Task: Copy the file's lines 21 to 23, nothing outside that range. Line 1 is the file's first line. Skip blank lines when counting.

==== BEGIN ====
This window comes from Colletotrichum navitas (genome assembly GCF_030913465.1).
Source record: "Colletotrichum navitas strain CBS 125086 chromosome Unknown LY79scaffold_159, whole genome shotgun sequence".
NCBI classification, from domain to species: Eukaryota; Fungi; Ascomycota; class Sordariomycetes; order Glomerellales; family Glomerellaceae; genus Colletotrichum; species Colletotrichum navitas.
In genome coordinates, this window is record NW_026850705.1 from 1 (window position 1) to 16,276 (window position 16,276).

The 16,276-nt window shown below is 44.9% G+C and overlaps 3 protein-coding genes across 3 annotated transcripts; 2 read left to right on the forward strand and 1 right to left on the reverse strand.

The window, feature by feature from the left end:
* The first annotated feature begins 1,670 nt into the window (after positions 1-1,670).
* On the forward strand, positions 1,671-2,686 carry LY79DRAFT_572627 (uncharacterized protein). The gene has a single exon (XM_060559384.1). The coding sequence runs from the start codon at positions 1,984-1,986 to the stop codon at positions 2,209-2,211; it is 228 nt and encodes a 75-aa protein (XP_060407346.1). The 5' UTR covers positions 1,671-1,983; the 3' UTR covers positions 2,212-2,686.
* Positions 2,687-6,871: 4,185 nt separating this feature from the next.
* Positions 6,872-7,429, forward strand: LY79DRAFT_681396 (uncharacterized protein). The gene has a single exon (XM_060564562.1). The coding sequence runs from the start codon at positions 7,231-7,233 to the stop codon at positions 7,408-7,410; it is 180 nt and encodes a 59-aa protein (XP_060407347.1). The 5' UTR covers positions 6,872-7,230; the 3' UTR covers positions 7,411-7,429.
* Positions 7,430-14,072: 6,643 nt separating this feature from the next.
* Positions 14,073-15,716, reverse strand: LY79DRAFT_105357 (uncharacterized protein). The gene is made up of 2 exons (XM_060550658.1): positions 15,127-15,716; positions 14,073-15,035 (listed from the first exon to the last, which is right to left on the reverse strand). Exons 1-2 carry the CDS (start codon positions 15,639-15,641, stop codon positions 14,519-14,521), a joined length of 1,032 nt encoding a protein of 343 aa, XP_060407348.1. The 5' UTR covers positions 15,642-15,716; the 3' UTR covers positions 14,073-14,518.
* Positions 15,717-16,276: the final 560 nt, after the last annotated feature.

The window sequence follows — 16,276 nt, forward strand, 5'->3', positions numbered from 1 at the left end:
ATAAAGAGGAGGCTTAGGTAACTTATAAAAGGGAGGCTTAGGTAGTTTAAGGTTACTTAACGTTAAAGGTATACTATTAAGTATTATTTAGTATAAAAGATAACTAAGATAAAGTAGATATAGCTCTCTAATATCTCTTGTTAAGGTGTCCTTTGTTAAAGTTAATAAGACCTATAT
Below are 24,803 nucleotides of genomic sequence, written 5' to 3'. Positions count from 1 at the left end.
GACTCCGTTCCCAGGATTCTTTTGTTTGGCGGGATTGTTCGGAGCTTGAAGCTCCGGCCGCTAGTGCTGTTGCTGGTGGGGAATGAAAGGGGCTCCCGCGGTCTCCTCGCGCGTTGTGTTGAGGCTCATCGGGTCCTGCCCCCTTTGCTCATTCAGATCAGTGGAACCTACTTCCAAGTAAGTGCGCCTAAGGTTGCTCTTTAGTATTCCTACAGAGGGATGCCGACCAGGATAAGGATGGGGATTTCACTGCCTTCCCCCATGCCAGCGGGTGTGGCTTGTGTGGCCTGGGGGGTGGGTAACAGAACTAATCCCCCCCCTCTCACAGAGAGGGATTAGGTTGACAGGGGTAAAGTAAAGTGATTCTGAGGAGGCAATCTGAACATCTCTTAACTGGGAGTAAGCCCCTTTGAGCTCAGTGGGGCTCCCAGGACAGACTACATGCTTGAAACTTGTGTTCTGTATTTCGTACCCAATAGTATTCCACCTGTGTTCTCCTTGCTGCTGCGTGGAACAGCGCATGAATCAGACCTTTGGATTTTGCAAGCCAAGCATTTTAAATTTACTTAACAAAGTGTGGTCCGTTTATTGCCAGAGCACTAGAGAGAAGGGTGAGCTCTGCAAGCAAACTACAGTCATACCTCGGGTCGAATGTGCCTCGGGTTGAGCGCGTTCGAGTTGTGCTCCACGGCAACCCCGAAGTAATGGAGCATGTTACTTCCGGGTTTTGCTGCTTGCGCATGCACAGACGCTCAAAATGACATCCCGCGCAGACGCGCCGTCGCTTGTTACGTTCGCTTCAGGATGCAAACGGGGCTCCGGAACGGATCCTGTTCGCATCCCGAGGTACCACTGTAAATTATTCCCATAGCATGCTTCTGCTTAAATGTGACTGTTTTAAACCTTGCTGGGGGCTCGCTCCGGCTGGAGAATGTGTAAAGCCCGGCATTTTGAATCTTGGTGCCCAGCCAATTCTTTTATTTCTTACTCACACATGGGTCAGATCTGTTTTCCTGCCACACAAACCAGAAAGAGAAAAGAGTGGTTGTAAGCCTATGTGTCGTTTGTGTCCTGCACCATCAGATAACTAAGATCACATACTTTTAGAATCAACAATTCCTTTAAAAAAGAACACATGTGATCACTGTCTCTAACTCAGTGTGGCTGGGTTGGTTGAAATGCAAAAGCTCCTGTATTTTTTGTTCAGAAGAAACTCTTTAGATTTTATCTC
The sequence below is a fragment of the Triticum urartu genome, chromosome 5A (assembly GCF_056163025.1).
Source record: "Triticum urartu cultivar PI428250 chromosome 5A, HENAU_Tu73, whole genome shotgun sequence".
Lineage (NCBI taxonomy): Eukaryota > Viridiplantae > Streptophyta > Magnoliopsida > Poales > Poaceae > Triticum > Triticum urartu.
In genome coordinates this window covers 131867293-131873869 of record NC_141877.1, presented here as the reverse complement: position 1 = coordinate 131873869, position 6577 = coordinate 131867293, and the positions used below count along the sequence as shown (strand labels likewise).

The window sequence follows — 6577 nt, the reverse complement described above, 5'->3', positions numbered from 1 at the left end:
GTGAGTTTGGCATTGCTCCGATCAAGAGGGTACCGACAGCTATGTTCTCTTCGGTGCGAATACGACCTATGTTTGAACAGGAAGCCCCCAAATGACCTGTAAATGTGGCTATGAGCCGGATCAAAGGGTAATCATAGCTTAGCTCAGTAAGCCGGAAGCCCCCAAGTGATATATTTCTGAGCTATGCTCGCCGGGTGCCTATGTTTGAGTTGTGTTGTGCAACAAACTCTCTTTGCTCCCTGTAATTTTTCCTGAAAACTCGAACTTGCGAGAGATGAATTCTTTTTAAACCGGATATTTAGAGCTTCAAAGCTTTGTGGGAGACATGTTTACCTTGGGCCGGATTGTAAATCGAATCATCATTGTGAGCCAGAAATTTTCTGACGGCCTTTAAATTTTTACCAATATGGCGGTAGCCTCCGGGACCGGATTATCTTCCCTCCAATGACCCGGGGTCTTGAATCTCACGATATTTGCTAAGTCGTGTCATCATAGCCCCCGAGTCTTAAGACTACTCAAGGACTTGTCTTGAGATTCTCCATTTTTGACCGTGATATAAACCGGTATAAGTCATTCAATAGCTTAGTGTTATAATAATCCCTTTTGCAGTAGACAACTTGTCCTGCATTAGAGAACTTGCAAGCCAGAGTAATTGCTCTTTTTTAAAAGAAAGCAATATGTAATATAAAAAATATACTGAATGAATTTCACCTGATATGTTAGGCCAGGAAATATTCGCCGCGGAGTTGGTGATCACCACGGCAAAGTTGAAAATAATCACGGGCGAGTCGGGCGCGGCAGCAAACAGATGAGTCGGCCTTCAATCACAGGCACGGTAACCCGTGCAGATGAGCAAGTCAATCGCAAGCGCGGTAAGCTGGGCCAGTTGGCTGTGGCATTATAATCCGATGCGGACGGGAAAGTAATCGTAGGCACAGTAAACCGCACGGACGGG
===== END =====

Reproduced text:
In genome coordinates this window covers 131867293-131873869 of record NC_141877.1, presented here as the reverse complement: position 1 = coordinate 131873869, position 6577 = coordinate 131867293, and the positions used below count along the sequence as shown (strand labels likewise).

The window sequence follows — 6577 nt, the reverse complement described above, 5'->3', positions numbered from 1 at the left end:
GTGAGTTTGGCATTGCTCCGATCAAGAGGGTACCGACAGCTATGTTCTCTTCGGTGCGAATACGACCTATGTTTGAACAGGAAGCCCCCAAATGACCTGTAAATGTGGCTATGAGCCGGATCAAAGGGTAATCATAGCTTAGCTCAGTAAGCCGGAAGCCCCCAAGTGATATATTTCTGAGCTATGCTCGCCGGGTGCCTATGTTTGAGTTGTGTTGTGCAACAAACTCTCTTTGCTCCCTGTAATTTTTCCTGAAAACTCGAACTTGCGAGAGATGAATTCTTTTTAAACCGGATATTTAGAGCTTCAAAGCTTTGTGGGAGACATGTTTACCTTGGGCCGGATTGTAAATCGAATCATCATTGTGAGCCAGAAATTTTCTGACGGCCTTTAAATTTTTACCAATATGGCGGTAGCCTCCGGGACCGGATTATCTTCCCTCCAATGACCCGGGGTCTTGAATCTCACGATATTTGCTAAGTCGTGTCATCATAGCCCCCGAGTCTTAAGACTACTCAAGGACTTGTCTTGAGATTCTCCATTTTTGACCGTGATATAAACCGGTATAAGTCATTCAATAGCTTAGTGTTATAATAATCCCTTTTGCAGTAGACAACTTGTCCTGCATTAGAGAACTTGCAAGCCAGAGTAATTGCTCTTTTTTAAAAGAAAGCAATATGTAATATAAAAAATATACTGAATGAATTTCACCTGATATGTTAGGCCAGGAAATATTCGCCGCGGAGTTGGTGATCACCACGGCAAAGTTGAAAATAATCACGGGCGAGTCGGGCGCGGCAGCAAACAGATGAGTCGGCCTTCAATCACAGGCACGGTAACCCGTGCAGATGAGCAAGTCAATCGCAAGCGCGGTAAGCTGGGCCAGTTGGCTGTGGCATTATAATCCGATGCGGACGGGAAAGTAATCGTAGGCACAGTAAACCGCACGGACGGG